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A Hind Let Loose by Alexander Shields

Yet from the ground of their ordinary procedure


But now two things will chiefly be desiderated, which now we own in our testimony, for which many have died, that seem not to be confirmed by or consistent with the testimony of this period. One is, that we not only maintain defensive resistance, but in some cases vindictive and punitive force, to be executed upon men that are bloody beasts of prey, and burdens to the earth, in cases of necessity, when there is no living among them. This principle of reason and natural justice, was not much inquired into in this time; when the sun was up, whose warmth and light made these beasts creep into their dens, and when they, being brought under subjection, could not force people into such extraordinary violent courses when the ordinary and orderly course of law was running in its right channel. Yet from the ground of their ordinary procedure, military and civil, against such monsters, we may gather the lawfulness of an ordinary procedure in a pinch of necessity, conform to their grounds: I hope to make this evident, when I come _ex proposito_ to vindicate this head. But there is another thing that we own, which seems not to have been known in these days, viz. That when we are required to own the authority of the present dominator, we hold sinful to own it. Yet we find these reverend and renowned fathers owned King Charles I. and did not refuse the succession of Charles II. I shall answer in order. First, As to King Charles I. there was a great difference betwixt him and his sons that succeeded;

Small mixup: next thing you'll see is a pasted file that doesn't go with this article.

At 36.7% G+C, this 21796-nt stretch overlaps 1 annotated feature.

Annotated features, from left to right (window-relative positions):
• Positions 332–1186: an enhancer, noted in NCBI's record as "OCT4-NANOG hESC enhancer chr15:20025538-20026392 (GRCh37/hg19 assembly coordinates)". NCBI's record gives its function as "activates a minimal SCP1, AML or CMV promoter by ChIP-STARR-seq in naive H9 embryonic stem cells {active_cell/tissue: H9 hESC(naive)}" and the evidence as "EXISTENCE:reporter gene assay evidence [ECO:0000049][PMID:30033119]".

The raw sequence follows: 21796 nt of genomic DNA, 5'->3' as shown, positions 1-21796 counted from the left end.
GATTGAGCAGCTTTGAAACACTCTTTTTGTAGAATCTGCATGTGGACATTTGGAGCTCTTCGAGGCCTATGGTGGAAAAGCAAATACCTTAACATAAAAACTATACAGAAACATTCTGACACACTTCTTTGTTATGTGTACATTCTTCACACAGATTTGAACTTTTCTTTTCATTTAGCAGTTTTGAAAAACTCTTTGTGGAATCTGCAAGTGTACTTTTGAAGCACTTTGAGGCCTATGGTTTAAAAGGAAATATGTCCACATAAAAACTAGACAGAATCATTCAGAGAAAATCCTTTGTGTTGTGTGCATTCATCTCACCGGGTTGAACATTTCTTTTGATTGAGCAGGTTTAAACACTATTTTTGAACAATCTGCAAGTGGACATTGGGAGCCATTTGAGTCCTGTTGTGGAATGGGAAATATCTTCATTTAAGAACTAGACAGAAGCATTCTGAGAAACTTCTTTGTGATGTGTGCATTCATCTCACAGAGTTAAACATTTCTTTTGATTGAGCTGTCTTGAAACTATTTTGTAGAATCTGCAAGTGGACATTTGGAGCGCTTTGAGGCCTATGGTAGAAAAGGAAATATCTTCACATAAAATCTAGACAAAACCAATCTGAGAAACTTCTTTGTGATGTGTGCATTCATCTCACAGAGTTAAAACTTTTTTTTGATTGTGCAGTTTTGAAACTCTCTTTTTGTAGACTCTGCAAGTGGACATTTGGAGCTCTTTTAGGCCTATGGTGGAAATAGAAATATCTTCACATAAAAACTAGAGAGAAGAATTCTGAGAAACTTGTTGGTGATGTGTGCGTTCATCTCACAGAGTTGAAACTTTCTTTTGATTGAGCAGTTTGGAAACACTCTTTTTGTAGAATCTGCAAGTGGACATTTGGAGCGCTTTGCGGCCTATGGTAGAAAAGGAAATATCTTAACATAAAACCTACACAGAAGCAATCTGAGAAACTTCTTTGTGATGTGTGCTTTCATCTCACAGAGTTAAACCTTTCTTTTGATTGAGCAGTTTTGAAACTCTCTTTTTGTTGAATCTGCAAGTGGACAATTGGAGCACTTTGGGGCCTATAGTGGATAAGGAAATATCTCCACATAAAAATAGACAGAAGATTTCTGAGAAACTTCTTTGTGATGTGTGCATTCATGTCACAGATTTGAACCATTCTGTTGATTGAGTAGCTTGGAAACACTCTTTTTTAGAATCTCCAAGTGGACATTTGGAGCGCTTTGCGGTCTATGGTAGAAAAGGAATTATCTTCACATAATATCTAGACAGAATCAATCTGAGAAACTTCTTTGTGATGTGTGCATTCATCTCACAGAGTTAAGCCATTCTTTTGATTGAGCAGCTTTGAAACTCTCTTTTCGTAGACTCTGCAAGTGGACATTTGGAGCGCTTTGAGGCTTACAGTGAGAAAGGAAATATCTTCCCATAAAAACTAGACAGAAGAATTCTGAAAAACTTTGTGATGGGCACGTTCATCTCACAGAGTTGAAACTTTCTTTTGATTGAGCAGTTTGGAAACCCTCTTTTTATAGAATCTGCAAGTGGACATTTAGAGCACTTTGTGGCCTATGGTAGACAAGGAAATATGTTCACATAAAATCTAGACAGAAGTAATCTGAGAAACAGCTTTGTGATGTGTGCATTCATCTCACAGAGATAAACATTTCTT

he never declared parliamentarily that neither promises, contracts, nor oaths should bind him, as the first of his perfidious sons did; it might have been then presumed, if he had engaged so far for promoving the work of God, he would have been a man of his word (for to say a king of his word, is antiquitate in a good sense, except that it means he is as absolute in his word as in his sword, and scorns to be a slave to it.) Neither professed he himself a papist, as the second son hath done: Again it must be granted, that more might have been comported with in the beginning, when there were some hopes of redress, than after such process of time; whereby now we see and feel beyond all debate, that the throne stands and is stated, not only in opposition to, but upon the ruins of the rights and privileges both of religion and liberty. But was not the equivalent done by the church, anno 1648, when they refused to concur with that unlawful engagement, for restoring of the king, 'till security be had, by solemn oath under his hand and seal, that he shall for himself and successors, give his assent to all acts and bills for enjoining presbyterial government, and never make opposition to it, nor endeavour any change thereof? July _ult._ 1648. sess. 21.' But it will be laid, that in their renewing the covenant that year, they did not leave out that article. True, thereby they stopped the mouths of their adversaries; and then they were not without hopes, but that in his straits he might have proved a Manasseh taken among the thorns. And the covenanters at that time, not being clear that he had done that which _ipso jure_ made him no magistrate, chused rather, while matters stood so, to engage to maintain him, than simply to disown him (which yet our forefathers did upon smaller grounds many times) in the hopes of being prevailed with at last. But when they saw that this proved ineffectual, therefore at the coronation of the new king they made the covenanted interest the sole basis upon which alone authority was conferred upon him. For the second, though they did not refuse the succession of Charles the Second (which was their blame and our bane, of which we may blush this day) yet we find many things in that transaction which justify our disowning of him, and condemn the owning of the present possessor. (1.) In that seasonable and necessary warning, July 27, sess. 27. 'whereas many would have admitted his majesty

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